Tesla developed a smaller Supercharger that's more suited for cramped city life. These new Superchargers aren't quite as powerful as the ones that can be found near highways or hotels. (The Verge)
  • The automotive landscape is buzzing with a shift towards Tesla's North American Charging Standard (NACS), as leading automakers like Hyundai, Kia, and Genesis join the fray to extend Tesla Supercharger access to their customers.
  • This move, aimed at enhancing the EV ownership experience, comes with provisions like adapters for existing EV owners, ensuring a seamless transition.
  • The growing adoption of NACS highlights a collaborative stride towards a more accessible and user-friendly EV charging ecosystem.

The mass adoption of Tesla’s North American Charging Standard (NACS) is well on its way, with Hyundai, Kia, and Genesis hopping aboard the growing bandwagon. They join a burgeoning list of automakers that have recognized the potential of Tesla’s charging infrastructure, which is heralded for its extensive network and simplified charging process.

Here’s a more in-depth look into the unfolding scenario and the impacts on the automotive ecosystem.

The tipping point:

The shift towards NACS gained momentum when Hyundai and Kia announced their plans to incorporate NACS ports in their electric vehicles (EVs) for the U.S. and Canada, aiming to introduce this feature by the end of 2024 and the first half of 2025 respectively.

Genesis, Hyundai’s luxury brand, is also following suit.

This move opens up access to thousands of Tesla Superchargers spread across North America, a significant benefit for EV owners given the current scarcity of reliable charging infrastructure.

Moreover, it’s a testament to the growing influence of Tesla’s NACS in the automotive industry, aligning with the likes of Ford, General Motors, Mercedes-Benz, Honda, and Rivian, who have already committed to this transition.

The catalysts behind the shift:

The change in tide was arguably spearheaded by a series of strategic collaborations initiated by Tesla with other automakers. Tesla’s overtures breathed new life into NACS, nudging it closer to becoming the de facto charging standard in North America.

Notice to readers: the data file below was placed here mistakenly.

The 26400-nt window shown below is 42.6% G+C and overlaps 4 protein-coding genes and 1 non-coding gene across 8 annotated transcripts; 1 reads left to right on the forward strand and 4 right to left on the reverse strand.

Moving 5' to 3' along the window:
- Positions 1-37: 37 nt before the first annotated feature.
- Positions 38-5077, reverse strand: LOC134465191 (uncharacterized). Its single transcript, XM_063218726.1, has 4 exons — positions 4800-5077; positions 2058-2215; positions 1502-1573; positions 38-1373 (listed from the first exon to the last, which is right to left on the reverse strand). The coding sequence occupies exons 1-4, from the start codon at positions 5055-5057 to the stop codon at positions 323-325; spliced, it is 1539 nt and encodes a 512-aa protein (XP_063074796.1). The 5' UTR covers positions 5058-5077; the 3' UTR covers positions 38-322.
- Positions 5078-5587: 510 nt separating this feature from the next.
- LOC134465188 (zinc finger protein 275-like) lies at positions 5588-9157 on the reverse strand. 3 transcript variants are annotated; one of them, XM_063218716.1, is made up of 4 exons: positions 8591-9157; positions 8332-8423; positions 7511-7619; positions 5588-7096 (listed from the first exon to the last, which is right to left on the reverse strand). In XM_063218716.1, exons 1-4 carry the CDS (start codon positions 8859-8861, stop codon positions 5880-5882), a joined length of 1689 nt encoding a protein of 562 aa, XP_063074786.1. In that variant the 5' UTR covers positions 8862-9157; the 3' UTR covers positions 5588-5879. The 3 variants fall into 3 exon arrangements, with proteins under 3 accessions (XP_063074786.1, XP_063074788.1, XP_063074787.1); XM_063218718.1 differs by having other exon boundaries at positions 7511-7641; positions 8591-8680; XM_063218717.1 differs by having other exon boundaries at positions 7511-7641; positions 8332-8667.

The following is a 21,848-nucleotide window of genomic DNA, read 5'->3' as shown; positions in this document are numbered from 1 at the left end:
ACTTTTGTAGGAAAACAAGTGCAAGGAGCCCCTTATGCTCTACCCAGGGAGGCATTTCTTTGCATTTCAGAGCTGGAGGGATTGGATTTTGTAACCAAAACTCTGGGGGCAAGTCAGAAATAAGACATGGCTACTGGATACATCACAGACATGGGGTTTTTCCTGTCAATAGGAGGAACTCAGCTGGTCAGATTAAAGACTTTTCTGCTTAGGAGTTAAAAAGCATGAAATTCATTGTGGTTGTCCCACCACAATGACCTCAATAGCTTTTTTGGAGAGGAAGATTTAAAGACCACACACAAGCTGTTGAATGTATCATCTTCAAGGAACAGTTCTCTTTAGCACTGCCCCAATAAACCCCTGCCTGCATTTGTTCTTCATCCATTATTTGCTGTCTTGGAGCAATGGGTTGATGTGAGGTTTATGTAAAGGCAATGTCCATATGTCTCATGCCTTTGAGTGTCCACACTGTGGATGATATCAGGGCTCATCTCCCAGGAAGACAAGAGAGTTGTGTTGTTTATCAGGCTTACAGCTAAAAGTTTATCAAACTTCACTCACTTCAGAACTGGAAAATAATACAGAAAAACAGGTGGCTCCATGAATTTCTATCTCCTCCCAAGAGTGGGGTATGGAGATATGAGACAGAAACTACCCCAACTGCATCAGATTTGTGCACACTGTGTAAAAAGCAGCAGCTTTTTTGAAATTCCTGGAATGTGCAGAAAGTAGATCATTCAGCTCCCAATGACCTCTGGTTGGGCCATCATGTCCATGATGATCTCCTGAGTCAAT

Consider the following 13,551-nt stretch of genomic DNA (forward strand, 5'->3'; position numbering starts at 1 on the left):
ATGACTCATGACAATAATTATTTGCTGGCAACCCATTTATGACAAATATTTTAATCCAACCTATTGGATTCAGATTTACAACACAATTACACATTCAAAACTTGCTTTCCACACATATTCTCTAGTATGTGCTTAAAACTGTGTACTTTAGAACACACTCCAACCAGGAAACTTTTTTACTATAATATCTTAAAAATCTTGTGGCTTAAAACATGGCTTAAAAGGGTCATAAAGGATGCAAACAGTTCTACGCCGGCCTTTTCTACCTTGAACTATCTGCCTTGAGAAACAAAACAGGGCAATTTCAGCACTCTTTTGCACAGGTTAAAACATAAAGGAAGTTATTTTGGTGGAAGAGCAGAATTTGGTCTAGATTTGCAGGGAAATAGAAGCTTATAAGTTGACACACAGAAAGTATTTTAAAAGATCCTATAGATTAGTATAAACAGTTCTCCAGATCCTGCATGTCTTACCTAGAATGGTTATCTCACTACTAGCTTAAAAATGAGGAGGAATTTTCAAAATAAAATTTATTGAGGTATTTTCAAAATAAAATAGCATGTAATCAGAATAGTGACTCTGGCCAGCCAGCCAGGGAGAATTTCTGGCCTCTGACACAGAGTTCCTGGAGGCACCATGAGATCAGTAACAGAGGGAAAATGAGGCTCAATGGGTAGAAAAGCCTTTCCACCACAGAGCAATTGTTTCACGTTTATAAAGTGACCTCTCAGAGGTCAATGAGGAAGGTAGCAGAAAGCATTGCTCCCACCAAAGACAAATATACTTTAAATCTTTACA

The robust support for NACS was further bolstered when SAE International, an automotive standards body, expedited work to develop an industry standard around NACS, which significantly allayed fears of Tesla monopolizing this crucial aspect of the EV experience.


The Tesla Supercharger network consists of 12,011 individual Supercharger stalls at 1,422 locations worldwide, as of January 2019.

The NACS adoption wave:

Most automakers targeting the adoption of NACS are eyeing the 2025 models, though Hyundai is aiming for an even earlier timeline. The move is expected to smoothen the EV ownership experience by providing access to Tesla’s well-placed Superchargers along highways, which currently accounts for about 60% of fast chargers in the U.S.

As for Volkswagen, one of the world’s largest automakers, it has been in talks with Tesla since the summer of 2023 regarding the adoption of NACS, reflecting a potential industry-wide shift towards this charging standard.

Addressing concerns of existing EV owners:

The transition to NACS raises legitimate concerns for existing EV owners, especially those with vehicles equipped with the Combined Charging System (CCS) standard. Automakers are addressing this issue by offering adapters to bridge the compatibility gap between CCS and NACS.

Hyundai, Kia, and Genesis, for instance, will make adapters available via dealers starting in 2025. Similarly, Ford CEO Jim Farley revealed that all existing Ford EV owners would receive NACS adapters, hinting at a likely free distribution.

Other automakers like Honda, Acura, and Rivian have also made announcements regarding the availability of adapters from 2024, with Rivian even confirming the provision of free adapters to all owners.

What’s next?

The automotive industry’s move towards a unified charging standard underscores a significant stride towards alleviating the range anxiety associated with EV ownership. By embracing Tesla’s NACS, automakers are not only expanding the charging network for their customers but also fostering a more cooperative ecosystem that bodes well for the future of electric mobility.

The provision of adapters for existing EV owners is a thoughtful gesture to ensure a smooth transition, albeit the details regarding the distribution and potential costs of these adapters are yet to be fully elucidated. This ongoing shift highlights the industry’s proactive steps towards a more sustainable and user-friendly EV landscape, painting a promising picture for the road ahead.

Derick Lila
Derick is a Clark University graduate—and Fulbright alumni with a Master's Degree in Environmental Science, and Policy. He has over a decade of solar industry research, marketing, and content strategy experience.

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